University Library

Special Collections & Archives

Lick Observatory

Lick Observatory, aerial view from the east

Lick Observatory: aerial view from the east. Lick Observatory Records, Special Collections and Archives, University Library, University of California, Santa Cruz

 

Lick Observatory, located on Mount Hamilton in Santa Clara County, California, was completed in 1888 and remains an active research facility to this day. It is home to the Great Refractor, the largest refracting telescope in the world at the time of its completion in 1888. Known as the first residential mountaintop observatory, it continues to host students and astronomers from eight UC astronomy campuses and two national laboratories, as well as visitors from all over the world. Lick Observatory is part of the University of California Observatories system, administratively based at the UC Santa Cruz campus. 

Lick Observatory Records

36-inch refractor, the "Great Lick Refractor"Special Collections hosts the Lick Observatory Records, as well as the papers of several astronomers associated with the Observatory. These collections form the Archives of Lick Observatory, which includes records from about 1870 to the mid-twentieth century describing the founding construction and operation of the observatory and documenting all aspects of the early astronomical ambitions and achievements of its founders. View the finding aids for the following series of the Lick Observatory Records:

The Archives' extensive collection of historical photographs includes portraits of astronomers, telescope and lens makers and other prominent scientists, scenes of life at the observatory on Mount Hamilton, instruments, and documentation of expeditions. See many of these photographs in the Lick Observatory Records Digital Archive.

 

Image: 36-inch refractor, the "Great Lick Refractor", undated. Lick Observatory Records. Special Collections and Archives, University Library, University of California, Santa Cruz.

Lick Observatory astronomer collections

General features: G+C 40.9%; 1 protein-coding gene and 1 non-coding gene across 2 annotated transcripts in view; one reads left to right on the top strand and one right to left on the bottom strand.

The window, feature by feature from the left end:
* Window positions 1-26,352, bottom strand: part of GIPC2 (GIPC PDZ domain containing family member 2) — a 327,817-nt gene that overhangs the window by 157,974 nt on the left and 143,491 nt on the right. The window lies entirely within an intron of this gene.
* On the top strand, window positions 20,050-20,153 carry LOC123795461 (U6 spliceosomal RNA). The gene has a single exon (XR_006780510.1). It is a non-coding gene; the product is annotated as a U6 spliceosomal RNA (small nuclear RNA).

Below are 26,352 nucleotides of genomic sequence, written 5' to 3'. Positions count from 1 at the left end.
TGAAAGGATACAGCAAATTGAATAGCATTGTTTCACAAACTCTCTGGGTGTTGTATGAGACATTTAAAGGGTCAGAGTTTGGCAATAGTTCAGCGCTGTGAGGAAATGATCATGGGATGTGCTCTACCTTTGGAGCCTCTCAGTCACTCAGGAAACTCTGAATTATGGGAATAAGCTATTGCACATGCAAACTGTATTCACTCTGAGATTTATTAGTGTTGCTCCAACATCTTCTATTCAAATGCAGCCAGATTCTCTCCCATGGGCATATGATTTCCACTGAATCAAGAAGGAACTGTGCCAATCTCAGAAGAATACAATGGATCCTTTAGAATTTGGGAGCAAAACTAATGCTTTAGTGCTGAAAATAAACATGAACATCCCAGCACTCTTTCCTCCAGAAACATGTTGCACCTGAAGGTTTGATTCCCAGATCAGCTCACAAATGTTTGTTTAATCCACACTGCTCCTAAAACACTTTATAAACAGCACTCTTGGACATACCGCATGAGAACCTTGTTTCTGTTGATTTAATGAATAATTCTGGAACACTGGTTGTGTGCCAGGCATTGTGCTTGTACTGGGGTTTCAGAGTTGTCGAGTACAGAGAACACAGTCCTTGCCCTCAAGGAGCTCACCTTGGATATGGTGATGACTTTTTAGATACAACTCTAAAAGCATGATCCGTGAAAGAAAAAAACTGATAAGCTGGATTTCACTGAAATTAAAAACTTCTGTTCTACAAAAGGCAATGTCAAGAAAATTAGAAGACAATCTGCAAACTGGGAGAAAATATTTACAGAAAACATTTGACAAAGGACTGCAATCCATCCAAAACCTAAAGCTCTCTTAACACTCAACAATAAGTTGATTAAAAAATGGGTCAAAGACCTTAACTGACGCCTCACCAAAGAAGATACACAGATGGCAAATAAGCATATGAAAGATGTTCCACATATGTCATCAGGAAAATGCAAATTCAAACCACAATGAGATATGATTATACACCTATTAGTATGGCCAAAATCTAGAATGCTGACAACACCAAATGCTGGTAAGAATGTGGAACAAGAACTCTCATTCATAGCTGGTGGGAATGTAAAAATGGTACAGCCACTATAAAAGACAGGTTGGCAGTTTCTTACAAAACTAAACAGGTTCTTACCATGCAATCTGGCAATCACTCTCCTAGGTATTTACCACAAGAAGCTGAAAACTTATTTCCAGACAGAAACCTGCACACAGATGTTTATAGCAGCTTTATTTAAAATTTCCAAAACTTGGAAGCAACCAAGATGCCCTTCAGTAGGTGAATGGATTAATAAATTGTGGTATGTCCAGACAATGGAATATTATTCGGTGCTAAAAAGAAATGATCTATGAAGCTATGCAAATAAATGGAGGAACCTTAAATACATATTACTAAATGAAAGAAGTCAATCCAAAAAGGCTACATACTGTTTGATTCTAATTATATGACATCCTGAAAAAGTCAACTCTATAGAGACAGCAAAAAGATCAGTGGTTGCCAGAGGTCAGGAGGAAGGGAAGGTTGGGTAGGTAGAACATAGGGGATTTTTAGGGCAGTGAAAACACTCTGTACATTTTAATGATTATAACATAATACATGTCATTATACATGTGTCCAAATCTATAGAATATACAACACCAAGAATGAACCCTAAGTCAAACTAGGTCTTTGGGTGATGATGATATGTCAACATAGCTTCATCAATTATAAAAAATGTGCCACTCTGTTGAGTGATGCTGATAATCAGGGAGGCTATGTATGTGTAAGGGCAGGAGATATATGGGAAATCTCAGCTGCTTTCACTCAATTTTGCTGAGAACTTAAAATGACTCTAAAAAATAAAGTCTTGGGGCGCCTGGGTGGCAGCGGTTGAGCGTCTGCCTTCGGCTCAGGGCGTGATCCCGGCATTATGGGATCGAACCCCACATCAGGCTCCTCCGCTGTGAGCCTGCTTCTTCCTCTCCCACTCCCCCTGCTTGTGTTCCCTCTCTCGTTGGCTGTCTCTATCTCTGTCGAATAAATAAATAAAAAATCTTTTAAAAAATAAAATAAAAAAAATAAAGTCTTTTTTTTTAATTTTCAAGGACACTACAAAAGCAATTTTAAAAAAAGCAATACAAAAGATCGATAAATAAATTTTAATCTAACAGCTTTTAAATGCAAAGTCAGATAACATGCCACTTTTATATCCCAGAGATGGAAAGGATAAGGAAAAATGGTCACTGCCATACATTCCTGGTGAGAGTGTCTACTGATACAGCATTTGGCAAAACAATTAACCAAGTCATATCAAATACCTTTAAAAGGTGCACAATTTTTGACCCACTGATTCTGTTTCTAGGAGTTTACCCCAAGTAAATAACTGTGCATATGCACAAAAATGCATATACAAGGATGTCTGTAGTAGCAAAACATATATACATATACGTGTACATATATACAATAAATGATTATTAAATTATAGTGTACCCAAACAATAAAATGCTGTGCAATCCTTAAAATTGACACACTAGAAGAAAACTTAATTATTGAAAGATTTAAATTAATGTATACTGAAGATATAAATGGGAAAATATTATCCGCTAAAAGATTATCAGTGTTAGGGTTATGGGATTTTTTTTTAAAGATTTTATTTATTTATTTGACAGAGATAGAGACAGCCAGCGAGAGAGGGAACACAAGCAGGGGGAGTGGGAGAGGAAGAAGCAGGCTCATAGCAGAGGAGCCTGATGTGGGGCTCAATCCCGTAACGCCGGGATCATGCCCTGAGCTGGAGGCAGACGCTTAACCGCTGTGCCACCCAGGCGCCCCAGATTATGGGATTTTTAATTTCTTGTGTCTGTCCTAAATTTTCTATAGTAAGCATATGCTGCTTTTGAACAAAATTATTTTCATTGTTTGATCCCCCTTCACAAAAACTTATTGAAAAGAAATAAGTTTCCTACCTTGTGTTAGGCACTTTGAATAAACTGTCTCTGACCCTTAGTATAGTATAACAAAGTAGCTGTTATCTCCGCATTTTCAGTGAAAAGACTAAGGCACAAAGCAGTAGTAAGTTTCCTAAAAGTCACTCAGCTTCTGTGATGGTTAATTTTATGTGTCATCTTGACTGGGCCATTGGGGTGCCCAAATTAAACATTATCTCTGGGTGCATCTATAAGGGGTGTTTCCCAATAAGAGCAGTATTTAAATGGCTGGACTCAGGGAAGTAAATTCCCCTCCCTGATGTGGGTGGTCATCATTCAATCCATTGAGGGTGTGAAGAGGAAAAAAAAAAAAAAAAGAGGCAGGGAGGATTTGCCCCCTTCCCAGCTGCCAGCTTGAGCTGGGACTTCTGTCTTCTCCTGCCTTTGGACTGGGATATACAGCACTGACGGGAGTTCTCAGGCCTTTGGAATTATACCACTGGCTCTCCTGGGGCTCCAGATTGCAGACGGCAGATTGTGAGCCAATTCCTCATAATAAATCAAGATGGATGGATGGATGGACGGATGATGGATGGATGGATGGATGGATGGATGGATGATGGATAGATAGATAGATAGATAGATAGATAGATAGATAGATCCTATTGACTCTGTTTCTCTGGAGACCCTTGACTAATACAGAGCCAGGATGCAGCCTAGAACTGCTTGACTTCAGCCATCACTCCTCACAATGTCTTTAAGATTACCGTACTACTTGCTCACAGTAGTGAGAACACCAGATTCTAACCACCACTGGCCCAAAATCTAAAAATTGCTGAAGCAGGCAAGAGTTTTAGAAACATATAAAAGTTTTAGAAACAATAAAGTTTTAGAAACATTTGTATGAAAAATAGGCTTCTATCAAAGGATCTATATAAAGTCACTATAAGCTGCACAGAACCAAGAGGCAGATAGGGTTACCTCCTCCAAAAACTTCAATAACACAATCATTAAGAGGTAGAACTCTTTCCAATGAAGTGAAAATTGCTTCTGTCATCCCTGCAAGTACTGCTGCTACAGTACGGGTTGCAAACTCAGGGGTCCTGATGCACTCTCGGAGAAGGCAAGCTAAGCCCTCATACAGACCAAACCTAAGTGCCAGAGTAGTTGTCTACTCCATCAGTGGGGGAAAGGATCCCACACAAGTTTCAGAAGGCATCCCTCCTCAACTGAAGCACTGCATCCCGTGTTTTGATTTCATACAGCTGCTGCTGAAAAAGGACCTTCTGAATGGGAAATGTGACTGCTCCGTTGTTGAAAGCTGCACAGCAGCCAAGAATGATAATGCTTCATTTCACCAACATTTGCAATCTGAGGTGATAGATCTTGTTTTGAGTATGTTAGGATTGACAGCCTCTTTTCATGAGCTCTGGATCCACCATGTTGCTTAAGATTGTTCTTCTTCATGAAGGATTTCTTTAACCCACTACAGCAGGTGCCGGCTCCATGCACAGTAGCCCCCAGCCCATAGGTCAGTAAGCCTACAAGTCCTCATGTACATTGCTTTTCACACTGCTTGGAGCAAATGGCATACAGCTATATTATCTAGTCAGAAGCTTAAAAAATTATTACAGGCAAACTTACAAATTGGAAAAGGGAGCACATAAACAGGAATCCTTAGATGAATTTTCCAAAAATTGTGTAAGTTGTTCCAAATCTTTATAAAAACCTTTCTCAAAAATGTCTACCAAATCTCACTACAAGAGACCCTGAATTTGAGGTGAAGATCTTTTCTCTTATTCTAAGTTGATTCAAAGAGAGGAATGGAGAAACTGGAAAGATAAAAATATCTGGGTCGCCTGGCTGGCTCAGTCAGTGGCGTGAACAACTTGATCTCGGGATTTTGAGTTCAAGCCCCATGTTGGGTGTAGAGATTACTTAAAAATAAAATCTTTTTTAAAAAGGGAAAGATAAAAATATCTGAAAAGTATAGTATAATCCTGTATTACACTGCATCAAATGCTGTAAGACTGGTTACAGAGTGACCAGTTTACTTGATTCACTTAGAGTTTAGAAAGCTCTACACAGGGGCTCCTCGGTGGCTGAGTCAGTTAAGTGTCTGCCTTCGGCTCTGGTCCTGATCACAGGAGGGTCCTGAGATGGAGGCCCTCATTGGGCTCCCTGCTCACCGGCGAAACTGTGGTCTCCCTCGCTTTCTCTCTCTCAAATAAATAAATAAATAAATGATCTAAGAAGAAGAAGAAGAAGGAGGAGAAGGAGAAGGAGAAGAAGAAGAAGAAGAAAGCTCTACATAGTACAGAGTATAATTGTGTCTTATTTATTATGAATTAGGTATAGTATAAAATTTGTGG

Ensenada Eclipse Expedition, September 1923: observers at eclipse camp, led by W. H. Wright. Seated, left to right: Ambrose Swasey, Mrs. Elizabeth Campbell, W.W. Campbell, Mrs. Edna Leib Wright, W.H. Wright, Joseph H. Moore. Standing: Joseph Pearce, Hamilton Jeffers, Z.A. Merfield, Robert Trumpler, Grace Leib (later Grace Hubble), Willem Luyten, William F. Meyer, Allen H. Babcock, E. Percival Lewis.

Our collections include the papers of many Lick astronomers as part of the Archives of Lick Observatory, including:

  • C.D. Shane and Mary Lea Shane, Lick Observatory director from 1945-1958, and key figure in development of the Lick Observatory archives, respectively
  • Julie Vinter Hansen, a Danish female astronomer who earned a Martin Kellogg fellowship to work at Lick Observatory studying double stars during World War II
  • Hamilton Moore Jeffers, known for his work in positional astronomy, his use of the Meridian Circle, and his contributions to the observatory’s Index Catalogue of Visual Double Stars
  • James E. Keeler, who was the first to observe the gap in Saturn's rings with the Great Refractor in early 1888, and the observatory's director from 1898 until his death in 1900
  • Russell Tracy Crawford, one of the first Lick fellowship awardees in 1897, and known for his work in theoretical astronomy and his observations and computations of comet orbits
  • Donald Osterbrock, Lick Observatory director, historian of science, and astronomer known for his study of the birth of stars and gaseous nebulae